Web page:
Fiona Kramer, looking fashionable in a little black dress, sized up her possible matches and told them why they ought to see themselves with her in the near future: two bedrooms, 1 1/2 baths, cute yard.
Date, shmate. A good roommate can be hard to find, and that's the reason Kramer and a dozen others — some with homes, some looking for homes — were chatting last weekend at a "speed roommating" event in Baltimore. It's like speed dating, except the point wasn't romance.
"It's smart to help split the expenses," said Kramer, who lives in Baltimore's Washington Hill neighborhood, north of Fells Point. "Why not meet somebody and see if it's worth doing? It might work out, right?"
Lots of people are looking to double up — or triple or quadruple up — these days. Living alone is a luxury that fewer people can afford in this economic downturn, with unemployment near 10 percent nationally and personal income falling.
A new study of 80 U.S. metro areas found that the number of households fell by 1.2 million between 2005 and 2008 even as population rose. The recession has so severely shaken people's lives that it could be 2012 before Americans start forming new households at a normal rate, Gary Painter of the University of Southern California wrote in an April report for the Mortgage Bankers Association.
"We're busier than ever," said Susie Stein, owner of Roommate Finders, a Florida firm that matches roommates across the country.
Face-to-face events modeled after speed dating, meanwhile, are popping up across the world. A British company called SpareRoom holds 10 "SpeedFlatmating" gatherings in London bars every month, including one on the West End that attracts about 150 people every other week. And some American colleges have turned to the concept to fill on-campus housing before resorting to random assignments.
"It's kind of funny in this age of social networking, where students sit at computers and talk to their friends on Facebook and text and sometimes don't even pick up the phone, how successful these face-to-face interactions are," said Jenny Rickard, the community director of an apartment complex on the Binghamton University campus in New York.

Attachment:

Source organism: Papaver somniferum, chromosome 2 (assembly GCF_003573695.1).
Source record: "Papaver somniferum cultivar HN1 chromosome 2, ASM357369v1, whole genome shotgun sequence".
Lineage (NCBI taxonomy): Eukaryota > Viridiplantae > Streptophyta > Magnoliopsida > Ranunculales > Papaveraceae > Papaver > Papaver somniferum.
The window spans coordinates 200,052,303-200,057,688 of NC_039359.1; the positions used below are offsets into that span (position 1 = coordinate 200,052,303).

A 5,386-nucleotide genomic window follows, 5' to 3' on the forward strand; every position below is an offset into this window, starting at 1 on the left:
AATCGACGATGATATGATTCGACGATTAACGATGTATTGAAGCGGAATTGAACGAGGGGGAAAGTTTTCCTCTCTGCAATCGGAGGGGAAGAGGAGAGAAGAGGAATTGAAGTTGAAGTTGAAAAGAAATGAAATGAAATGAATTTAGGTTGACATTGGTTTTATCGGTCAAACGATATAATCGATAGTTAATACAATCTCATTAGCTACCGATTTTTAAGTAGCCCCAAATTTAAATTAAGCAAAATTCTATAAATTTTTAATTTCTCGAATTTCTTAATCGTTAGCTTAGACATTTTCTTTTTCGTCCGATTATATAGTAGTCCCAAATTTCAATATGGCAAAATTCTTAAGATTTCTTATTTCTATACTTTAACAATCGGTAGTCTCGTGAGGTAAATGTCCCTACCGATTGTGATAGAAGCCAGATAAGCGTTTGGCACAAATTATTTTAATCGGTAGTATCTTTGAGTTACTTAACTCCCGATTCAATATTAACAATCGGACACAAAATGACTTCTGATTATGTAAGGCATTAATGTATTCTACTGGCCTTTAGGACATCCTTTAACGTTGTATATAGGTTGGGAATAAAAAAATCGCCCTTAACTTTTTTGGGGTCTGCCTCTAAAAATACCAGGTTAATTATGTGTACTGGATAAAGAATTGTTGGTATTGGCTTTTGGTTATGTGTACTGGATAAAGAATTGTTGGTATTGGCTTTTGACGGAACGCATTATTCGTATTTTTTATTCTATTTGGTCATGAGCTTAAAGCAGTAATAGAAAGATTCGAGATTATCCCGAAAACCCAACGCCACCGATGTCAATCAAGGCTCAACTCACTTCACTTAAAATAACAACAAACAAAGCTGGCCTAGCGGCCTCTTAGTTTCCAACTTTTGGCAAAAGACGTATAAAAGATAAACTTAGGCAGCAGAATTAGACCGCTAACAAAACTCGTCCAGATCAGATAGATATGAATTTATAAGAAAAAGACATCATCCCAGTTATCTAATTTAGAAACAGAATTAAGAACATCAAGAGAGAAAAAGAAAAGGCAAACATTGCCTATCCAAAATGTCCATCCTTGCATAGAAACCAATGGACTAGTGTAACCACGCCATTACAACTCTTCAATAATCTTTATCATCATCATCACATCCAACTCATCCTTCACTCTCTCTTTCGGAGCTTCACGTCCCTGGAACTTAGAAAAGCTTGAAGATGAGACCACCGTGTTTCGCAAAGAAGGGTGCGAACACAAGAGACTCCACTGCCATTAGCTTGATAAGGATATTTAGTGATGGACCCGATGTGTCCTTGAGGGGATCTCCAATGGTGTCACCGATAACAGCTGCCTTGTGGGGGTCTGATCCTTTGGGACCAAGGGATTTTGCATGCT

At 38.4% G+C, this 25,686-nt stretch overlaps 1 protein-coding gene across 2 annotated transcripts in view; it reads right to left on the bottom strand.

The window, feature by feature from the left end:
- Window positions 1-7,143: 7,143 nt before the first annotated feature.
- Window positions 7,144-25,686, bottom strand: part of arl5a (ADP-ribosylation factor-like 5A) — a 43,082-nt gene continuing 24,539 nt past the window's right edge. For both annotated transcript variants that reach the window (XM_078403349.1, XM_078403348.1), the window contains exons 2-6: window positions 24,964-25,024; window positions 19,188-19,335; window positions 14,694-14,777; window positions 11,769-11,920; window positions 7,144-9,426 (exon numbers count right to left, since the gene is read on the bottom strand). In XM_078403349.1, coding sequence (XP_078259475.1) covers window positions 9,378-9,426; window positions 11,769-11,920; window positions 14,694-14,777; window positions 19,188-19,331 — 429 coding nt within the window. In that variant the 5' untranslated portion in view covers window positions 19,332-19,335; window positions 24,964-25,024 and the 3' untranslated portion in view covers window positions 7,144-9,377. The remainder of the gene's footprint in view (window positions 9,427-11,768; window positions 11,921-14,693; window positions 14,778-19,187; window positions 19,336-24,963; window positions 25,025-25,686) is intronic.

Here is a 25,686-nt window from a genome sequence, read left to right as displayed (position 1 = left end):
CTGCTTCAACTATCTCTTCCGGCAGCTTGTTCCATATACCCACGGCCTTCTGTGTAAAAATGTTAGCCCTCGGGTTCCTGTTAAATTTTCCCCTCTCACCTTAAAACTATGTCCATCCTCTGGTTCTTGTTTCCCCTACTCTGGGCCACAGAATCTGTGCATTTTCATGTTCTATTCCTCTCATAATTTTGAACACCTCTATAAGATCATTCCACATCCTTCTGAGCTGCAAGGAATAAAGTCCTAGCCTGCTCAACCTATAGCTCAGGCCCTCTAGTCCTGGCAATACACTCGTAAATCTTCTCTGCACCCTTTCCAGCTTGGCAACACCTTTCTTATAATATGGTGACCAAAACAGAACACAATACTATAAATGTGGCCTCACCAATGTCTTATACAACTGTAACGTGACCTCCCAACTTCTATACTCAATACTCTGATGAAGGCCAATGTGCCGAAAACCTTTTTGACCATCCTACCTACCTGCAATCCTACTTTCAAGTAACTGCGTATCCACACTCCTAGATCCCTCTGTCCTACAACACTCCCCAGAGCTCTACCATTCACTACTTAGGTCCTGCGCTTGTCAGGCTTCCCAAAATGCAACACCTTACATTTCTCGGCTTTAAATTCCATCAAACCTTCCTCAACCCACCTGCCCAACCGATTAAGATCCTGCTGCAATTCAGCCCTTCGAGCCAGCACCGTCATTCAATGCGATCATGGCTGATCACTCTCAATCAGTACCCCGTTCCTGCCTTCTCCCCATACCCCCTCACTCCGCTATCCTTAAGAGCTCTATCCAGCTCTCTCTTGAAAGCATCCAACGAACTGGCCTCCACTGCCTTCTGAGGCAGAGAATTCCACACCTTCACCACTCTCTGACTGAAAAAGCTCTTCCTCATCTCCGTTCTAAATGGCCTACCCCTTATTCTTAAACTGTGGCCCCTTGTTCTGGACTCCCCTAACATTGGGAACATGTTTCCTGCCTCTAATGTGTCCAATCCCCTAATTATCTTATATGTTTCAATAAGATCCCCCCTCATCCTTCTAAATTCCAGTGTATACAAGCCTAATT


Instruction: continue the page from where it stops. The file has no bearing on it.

Live Baltimore Home Center, a nonprofit that encourages people to live in the city, held its speed roommating event last Saturday after getting requests from newcomers and apartment managers to act as a matchmaker.
"You're living with the person — you want to make sure that you gel," said Anna Custer, Live Baltimore's executive director.
Mark Nowowiejski found four roommates in the past five years through craigslist, the free classified ad site, and that's worked for him. He first looked for someone when he realized that getting a two-bedroom rental in Fells Point with a roommate would be cheaper than a one-bedroom alone.
Now he owns a home in White Marsh and still rents out a room. Having a roommate isn't a financial necessity anymore, "but it's nice," said Nowowiejski, a graphic artist in his early 30s.
"It's expensive to live by yourself — it's not so much just the rent, but the heating, the Internet, the cable and so forth," he said. "It's a lot easier to have that split two ways."
His strategy for finding a boarder is a cross between a job interview and a happy-hour conversation. He runs a credit check on candidates and makes sure they don't have a criminal background, but he also chats with them about everything from music to football.
"They don't have to be a Ravens fan," Nowowiejski allowed. "They just can't be Steelers or Redskins fans. I can't live with that."
At Live Baltimore's speed roommating, one part of a larger renter event last weekend, the common pet peeve was messiness.
"They're wonderful, I love them, but they never clean the house," Cristina Munk, 23, said of her current roommates — who happen to be her friends. Munk was visiting from New York, talking with potential roommates here in case she decides to pursue a master's degree at the Johns Hopkins University in the fall.
Steve Gondol, who organized the event for Live Baltimore, shepherded everyone into facing chairs and gave them a list of possible questions to ask each other — from "Do you like pets?" to "Are you a vegetarian?"
Participants had five minutes to chat. Then Gondol rang a cowbell and people swapped seats.
Munk was assured by Scheree McDonald, who is moving to the area from New Jersey and is looking for a place as well as a roommate, that there would be no dirtiness in any home of hers. "Oh, I clean," McDonald said, when Munk explained that her current roommates have other priorities.
Live Baltimore handed out pink "roommate match" sheets for participants to record answers and note their bottom-line response: Would they be interested in living with that person, Yes or No?
Everybody got at least one match.
For some, who got more than one, the event exceeded expectations. Kramer, the Washington Hill resident with a two-bedroom rowhome, liked the look of every person she met.
"I put ‘yes' to everybody," she said.